A commenter on another site with the handle ‘Agent009’ has come up with an interesting formula for calculating the environmental lapse rate on three solar system bodies with atmospheres. Talkshoppers might offer some ideas as to why it works. H/T to Stuart ‘Oldbrew’ for flagging this one up.
I’ve been trying to solve a puzzle… dry adiabatic lapse rate is normally calculated as following:
Γ = g·M/cp
where Γ is lapse rate, g is surface gravity acceleration, M is mole mass and cp is molar heat capacity.
However, if you calculate this for Earth, you arrive at 9.77 K/km, but actual environmental lapse rate, as defined in the ISA, is 6.49 K/km, which is about 9.77 * 0.665. So, I decided to take a look at how this works on Venus and Titan – the only two other worlds in the Sol System that actually have tropospheres.
On Venus (assuming tropopause at 55 km), the average lapse rate is about 7.9 K/km, but the above formula gives you 10.46 K/km, which means that you must multiply the result by 0.756 to get the actual value. On Titan (assuming tropopause at 42 km), actual average lapse rate appears to be around 0.5 K/km, but predicted lapse rate is 1.26 K/km – which gives you the coefficient 0.427. So I’ve been trying to figure what this mysterious coefficient depends upon – and, I think, I’ve found it. The following expression gives you almost exactly those numbers (using SI units, that is):
³√(12·g·M·(1/R – 1/cp))
where R is the ideal gas constant.
Note, that M·(1/R – 1/cp) is what you must divide the temperature value by to get the square of the speed of sound (I call inverse of this number the “speed of sound factor” because it is constant for any arbitrary gas mixture and gives you the best idea how any changes in atmospheric composition would affect the speed of sound) .
I’m not sure why the heck this works, but the following formula predicts the actual mean tropospheric lapse rates for all 3 worlds with astonishing degree of accuracy:
Γ = (g·M/cp)·³√(12·g·M·(1/R – 1/cp))
For Earth this gives you exactly the standard ISA lapse rate – down to 0.01 K/km precision! For Venus, it predicts the average measured lapse rate with nearly the same degree of accuracy! For Titan, there is somewhat less actual data available and the situation seems to be complicated by the fact that mole fraction of methane apparently varies significantly with altitude, but all measurements reported so far seem to correspond with the result predicted by the above formula at least by order of magnitude.
A coincidence? Well, the lapse rate predicted for Titan (based on 95% N₂ / 5% CH₄ atmospheric composition) would be 0.42 K/km. We’ll see if this actually turns out to hold true once more data is available.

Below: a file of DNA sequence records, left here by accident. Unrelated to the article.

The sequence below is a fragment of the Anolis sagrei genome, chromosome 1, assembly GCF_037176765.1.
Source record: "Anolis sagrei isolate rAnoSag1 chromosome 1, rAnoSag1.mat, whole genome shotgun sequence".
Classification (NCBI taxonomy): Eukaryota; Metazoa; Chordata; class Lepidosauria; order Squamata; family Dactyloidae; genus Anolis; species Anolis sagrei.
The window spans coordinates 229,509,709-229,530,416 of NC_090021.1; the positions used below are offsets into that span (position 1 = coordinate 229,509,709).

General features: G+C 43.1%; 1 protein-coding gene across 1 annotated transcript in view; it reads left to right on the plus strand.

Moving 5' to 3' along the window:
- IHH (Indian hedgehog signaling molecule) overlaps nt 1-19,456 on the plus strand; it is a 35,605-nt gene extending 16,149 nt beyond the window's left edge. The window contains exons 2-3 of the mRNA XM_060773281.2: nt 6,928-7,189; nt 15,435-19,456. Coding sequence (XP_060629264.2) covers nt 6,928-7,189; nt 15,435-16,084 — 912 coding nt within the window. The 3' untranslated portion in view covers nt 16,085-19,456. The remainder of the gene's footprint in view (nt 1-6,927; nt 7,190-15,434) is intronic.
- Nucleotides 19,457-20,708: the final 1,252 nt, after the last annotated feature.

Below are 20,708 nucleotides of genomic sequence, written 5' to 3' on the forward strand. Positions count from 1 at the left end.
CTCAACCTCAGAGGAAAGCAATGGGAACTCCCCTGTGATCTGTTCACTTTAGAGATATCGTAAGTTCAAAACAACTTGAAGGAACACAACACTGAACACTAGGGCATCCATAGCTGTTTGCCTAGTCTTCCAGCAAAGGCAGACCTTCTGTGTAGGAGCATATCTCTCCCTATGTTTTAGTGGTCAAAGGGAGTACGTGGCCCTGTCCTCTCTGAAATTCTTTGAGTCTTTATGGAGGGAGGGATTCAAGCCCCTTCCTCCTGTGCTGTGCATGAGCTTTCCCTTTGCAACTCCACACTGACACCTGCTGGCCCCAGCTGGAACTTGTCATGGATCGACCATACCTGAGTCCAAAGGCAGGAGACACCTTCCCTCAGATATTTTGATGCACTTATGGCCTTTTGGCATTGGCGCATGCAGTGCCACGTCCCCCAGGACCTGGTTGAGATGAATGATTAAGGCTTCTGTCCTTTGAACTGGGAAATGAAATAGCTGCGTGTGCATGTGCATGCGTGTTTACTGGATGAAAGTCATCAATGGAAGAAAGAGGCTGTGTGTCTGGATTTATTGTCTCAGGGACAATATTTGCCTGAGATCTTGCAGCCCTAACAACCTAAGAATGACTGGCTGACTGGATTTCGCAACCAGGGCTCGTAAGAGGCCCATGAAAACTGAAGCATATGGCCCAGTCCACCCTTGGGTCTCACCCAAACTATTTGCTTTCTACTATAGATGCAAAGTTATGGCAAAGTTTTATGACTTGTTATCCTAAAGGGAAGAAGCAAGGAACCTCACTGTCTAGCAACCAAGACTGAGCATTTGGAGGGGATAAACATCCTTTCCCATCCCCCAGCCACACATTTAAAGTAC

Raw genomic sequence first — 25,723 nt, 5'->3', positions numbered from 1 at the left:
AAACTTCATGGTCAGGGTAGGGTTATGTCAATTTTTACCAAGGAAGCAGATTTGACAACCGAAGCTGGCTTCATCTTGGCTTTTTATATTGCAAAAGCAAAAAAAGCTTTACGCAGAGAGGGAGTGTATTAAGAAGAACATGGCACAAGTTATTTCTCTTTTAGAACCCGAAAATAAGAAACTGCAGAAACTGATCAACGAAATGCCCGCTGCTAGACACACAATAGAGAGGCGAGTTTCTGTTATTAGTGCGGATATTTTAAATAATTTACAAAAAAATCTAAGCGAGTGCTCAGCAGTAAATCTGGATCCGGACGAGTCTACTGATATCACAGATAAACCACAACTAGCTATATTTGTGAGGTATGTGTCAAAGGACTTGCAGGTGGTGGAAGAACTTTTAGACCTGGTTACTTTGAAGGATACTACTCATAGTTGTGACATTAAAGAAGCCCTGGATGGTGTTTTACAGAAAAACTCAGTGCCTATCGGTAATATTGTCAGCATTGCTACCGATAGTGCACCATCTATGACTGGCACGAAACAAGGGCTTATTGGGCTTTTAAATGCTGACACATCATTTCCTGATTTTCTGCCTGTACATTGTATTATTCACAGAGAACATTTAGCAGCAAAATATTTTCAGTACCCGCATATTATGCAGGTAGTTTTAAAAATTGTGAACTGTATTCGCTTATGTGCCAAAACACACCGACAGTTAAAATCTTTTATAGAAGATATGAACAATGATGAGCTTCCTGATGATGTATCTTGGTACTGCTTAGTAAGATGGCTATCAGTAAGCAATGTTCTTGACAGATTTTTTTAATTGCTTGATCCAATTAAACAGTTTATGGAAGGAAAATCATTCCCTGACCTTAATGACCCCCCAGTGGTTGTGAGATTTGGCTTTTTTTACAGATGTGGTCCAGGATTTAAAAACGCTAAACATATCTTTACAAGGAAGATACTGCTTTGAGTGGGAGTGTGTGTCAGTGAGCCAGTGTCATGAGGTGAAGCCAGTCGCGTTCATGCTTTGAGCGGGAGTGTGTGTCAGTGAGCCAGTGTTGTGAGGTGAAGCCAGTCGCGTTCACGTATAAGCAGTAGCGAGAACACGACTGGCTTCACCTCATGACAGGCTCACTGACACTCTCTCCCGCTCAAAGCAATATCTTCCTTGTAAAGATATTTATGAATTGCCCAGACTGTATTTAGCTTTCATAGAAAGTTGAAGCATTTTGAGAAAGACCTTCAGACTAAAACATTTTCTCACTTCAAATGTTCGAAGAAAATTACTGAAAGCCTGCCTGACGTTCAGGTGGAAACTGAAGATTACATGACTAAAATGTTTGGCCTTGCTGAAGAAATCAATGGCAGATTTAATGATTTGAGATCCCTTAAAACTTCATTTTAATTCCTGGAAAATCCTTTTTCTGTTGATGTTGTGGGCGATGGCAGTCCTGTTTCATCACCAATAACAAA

Basically, I was just looking at ISA and Venus mean values and it suddenly struck me that this relation was very close to the relation between the “speed of sound factor”. I’ve played a bit with numbers and it turned that the relation between cube root of this number and lapse rate was nearly the same. Then I took a look at Titan data, but the relation did not seem to hold. So, I though to myself: “what might Earth and Venus have in common that could matter for lapse rate relation that is very different on Titan?”. The obvious answer was g, because otherwise, atmospheres of Earth and Venus are radically different. So, I tried to introduce g into the equation and, I was astounded, when it turned out that factoring the relation by ³√g not only made sense in terms of Titan data, but also got me closer to the relation between Earth and Venus values – the relation was proportional by nearly the same number. I was even more amazed when I realized that this factor was almost exactly the cube root of 12! And I was completely shocked when I approximated this factor to ³√12 and result for Earth turned out to be exactly the ISA lapse rate – down to 2 decimal points precision! The results for Venus still appear to be a nearly perfect match of the actually measured values and the results for Titan seam to work reasonably well considering the scarcity and imprecision of the data we have so far. Probably this “factor 12” has some significance I do not understand yet… but since Earth, Venus and Titan are the only worlds we are currently able to study that actually have tropospheres, I cannot do much better than this for now.
Actually, it’s more like I have 2.5 data points (since data available for Titan is still quite controversial and imprecise right now). Unfortunately, it does not seem that we gonna have any more data points in any foreseeable future, so I have to do the best with what what we’ve got.
Regarding the units… g is m/s², M is kg/mol and (1/R – 1/cp) is mol·K/J as both R and cp are J/mol·K. Since J = kg·m²/s² the g·M·(1/R – 1/cp) would be K/m. Thus, as the result of ³√(12·g·M·(1/R – 1/cp)) should to be dimensionless, this mysterious “factor 12” would need to be 12 m/K. This might be some relation I do not yet understand, but it could also be just another universal constant, like R or G, for all I know.
More measurements from Titan and some data from outside the Sol System would certainly help, but I cannot dare to hope for that anytime very soon, I fear.